Differentiation may be a problem, though. For instance, travel brands are popular on Instagram but in a picture sharing media Colin Jacobs questions how much blue sky and yellow sand can consumers take. The challenge is to do something that looks a bit different.He cites holiday resort company Centre Parcs as an example of a company that gets it right for its audience. "They show a lot of pictures of family activities in their resorts," he says. It's content that the audience can relate to.
Bring on The Influencers
And of course, brands don't have to do everything under their own banner. As ever, influencers have a role to play. Influencers or 'creators' are the 'gold' on social media. Not only for brands but also for the channels themselves. It's not for nothing that they invest billions into keeping influencers active on their platforms," says Kerkhofs.
He cites the example of a Daily Dialogues client, the lingerie and swimwear brand client, Hunkemoller. "It is a perfect example of a brand that gets that message. In multiple countries, they work together with local influencers. To promote campaigns, but also to develop joint promos and collections. Works like a charm."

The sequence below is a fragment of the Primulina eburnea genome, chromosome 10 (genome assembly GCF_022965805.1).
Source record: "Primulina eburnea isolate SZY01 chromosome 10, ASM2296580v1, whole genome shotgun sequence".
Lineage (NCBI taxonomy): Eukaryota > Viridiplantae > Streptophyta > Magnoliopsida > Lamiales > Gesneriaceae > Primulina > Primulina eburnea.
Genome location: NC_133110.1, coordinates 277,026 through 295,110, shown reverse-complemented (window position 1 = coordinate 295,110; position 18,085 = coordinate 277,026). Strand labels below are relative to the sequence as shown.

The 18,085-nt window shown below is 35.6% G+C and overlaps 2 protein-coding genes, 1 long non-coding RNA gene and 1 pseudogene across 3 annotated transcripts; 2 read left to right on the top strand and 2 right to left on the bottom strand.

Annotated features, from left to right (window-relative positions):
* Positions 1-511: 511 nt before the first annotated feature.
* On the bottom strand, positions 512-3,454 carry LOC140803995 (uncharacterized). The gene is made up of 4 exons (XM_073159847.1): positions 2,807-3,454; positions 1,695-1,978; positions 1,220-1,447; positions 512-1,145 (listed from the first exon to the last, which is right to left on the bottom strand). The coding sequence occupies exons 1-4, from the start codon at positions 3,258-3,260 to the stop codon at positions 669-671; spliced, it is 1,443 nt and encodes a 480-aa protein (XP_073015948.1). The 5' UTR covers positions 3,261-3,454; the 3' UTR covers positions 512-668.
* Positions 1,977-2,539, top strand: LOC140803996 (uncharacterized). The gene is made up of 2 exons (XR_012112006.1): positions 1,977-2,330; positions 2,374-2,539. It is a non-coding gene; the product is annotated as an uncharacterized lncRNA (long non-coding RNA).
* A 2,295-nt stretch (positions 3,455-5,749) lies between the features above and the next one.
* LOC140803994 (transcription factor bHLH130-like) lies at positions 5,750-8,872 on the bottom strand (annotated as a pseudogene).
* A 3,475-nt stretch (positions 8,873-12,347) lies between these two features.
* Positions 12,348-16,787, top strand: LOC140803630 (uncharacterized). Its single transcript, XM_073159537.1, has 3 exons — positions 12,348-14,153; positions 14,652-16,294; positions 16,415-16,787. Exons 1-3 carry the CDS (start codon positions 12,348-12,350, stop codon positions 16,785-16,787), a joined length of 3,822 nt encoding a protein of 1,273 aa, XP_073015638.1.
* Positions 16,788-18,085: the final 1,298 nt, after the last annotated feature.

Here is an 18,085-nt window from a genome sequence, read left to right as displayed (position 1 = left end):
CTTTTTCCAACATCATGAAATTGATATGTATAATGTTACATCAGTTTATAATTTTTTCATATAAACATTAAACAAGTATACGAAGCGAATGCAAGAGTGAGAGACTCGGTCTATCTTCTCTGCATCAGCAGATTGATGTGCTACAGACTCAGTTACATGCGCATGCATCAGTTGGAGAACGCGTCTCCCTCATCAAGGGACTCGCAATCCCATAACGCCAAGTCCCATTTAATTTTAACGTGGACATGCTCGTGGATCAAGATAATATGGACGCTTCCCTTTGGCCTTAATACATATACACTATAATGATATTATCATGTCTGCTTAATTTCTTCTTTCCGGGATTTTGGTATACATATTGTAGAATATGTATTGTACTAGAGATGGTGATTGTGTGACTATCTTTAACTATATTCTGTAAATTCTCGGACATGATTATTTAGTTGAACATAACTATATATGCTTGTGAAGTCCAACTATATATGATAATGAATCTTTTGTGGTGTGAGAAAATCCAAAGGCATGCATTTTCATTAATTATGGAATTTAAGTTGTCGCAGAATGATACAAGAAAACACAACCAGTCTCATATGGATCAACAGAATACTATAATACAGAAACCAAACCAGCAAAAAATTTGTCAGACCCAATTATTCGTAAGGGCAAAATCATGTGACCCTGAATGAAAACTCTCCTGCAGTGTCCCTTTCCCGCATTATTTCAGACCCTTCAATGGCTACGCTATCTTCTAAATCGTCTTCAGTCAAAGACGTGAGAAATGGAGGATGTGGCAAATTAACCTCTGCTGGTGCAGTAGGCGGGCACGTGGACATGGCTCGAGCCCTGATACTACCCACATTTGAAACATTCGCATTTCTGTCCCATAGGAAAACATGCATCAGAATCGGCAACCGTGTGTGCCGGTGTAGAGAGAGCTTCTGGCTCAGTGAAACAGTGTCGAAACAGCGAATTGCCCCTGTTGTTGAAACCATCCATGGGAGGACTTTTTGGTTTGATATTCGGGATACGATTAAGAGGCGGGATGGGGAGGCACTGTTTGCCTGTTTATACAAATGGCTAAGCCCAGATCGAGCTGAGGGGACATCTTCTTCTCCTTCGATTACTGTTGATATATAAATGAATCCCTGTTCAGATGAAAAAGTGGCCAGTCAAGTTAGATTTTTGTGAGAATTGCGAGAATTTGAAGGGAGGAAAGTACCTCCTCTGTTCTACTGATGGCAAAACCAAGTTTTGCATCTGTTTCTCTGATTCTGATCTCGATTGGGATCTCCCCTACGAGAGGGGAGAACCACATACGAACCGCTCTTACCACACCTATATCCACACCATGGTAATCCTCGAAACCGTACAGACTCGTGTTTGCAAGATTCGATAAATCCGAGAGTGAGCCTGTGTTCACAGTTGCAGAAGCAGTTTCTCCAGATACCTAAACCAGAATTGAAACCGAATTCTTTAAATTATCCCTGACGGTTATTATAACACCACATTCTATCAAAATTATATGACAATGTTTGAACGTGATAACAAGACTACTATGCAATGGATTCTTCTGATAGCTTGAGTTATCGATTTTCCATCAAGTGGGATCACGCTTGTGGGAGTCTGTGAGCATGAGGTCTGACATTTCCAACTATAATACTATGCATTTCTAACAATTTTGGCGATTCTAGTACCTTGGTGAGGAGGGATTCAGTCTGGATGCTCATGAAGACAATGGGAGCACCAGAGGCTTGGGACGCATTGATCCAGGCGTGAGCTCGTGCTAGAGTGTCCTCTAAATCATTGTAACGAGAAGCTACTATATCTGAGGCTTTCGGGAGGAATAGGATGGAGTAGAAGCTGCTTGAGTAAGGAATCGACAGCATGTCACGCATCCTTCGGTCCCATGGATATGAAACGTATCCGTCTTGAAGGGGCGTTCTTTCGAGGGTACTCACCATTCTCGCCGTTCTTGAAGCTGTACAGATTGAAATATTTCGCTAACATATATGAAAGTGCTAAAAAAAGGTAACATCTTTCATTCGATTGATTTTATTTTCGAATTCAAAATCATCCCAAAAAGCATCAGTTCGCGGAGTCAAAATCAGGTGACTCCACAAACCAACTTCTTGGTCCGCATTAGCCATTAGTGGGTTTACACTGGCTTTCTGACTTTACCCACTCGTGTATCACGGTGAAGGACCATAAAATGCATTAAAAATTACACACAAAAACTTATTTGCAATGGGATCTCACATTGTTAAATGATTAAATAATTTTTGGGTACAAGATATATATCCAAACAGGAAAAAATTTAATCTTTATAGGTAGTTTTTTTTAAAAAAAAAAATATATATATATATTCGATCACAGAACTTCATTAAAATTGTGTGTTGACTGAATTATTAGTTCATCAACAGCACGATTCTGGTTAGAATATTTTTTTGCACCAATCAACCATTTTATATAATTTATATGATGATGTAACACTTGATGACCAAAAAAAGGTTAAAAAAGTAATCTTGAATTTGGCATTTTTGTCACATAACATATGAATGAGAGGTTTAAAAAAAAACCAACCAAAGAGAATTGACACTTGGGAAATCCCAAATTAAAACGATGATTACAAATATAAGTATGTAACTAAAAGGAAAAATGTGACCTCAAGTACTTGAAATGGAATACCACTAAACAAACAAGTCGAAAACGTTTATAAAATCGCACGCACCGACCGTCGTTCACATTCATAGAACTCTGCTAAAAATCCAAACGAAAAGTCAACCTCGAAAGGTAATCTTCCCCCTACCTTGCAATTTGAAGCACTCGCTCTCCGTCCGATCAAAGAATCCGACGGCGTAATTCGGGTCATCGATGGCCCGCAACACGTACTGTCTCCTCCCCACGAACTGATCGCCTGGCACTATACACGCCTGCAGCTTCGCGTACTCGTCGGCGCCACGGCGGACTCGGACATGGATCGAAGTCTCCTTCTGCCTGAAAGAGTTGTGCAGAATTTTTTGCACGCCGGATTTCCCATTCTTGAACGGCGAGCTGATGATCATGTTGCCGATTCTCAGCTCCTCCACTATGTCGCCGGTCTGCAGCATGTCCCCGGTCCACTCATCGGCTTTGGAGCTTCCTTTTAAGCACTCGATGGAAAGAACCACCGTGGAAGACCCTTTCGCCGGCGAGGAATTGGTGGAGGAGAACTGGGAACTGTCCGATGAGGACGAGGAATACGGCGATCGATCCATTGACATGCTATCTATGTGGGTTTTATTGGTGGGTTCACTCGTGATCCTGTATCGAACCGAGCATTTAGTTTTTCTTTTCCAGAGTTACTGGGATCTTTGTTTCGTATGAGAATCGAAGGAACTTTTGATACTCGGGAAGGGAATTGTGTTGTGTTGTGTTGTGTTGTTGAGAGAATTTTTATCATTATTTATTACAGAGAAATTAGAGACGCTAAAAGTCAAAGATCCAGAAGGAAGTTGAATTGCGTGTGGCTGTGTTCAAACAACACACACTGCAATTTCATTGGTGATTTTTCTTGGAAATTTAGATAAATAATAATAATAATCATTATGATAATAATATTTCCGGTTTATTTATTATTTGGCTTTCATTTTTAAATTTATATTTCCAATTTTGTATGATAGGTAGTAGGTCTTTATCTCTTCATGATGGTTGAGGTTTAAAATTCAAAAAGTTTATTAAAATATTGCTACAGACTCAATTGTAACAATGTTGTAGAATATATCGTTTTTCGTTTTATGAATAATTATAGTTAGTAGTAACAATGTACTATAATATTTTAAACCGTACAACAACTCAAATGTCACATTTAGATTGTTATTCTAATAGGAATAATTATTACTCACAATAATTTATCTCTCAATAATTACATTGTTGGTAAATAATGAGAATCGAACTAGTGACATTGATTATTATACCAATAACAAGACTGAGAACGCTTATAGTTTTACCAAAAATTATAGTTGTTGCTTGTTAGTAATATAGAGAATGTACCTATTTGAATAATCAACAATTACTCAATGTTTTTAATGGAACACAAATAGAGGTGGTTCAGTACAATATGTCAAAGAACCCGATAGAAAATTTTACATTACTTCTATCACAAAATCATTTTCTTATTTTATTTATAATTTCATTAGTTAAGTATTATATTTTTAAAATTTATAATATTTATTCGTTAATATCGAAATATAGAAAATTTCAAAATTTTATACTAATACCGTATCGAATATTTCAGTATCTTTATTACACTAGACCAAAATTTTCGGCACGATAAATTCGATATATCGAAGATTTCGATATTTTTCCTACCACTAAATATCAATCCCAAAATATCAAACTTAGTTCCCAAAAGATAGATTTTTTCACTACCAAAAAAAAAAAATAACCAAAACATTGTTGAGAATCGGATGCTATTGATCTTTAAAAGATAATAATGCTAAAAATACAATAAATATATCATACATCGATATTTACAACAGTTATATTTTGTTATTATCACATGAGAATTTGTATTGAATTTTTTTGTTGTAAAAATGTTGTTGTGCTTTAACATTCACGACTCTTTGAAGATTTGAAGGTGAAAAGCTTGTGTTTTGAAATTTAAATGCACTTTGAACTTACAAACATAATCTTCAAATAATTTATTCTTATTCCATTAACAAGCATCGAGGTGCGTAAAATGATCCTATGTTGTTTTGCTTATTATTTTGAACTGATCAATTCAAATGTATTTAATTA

But does Instagram work for everyone? Well possibly, but as things stand some brands do better than others -travel and fashion are particularly popular,as are football and other types of sports clubs. But does that translate to sales? Colin Jacob says relatively low-cost products can do well in terms of direct conversions. With higher cost goods, Instagram may be a staging post on the way to a conversion. But why use Instagram? After all, brands have their own websites. Well, the nature of the medium makes it particularly useful for creating a buzz around new products - as the Hubspot report points out. It's also a platform discovery."90 per cent of people on Instagram discover new products. And it's a way place to show new products," says Stella.
It's that ability to introduce customers to products that may be Instagram's biggest strength.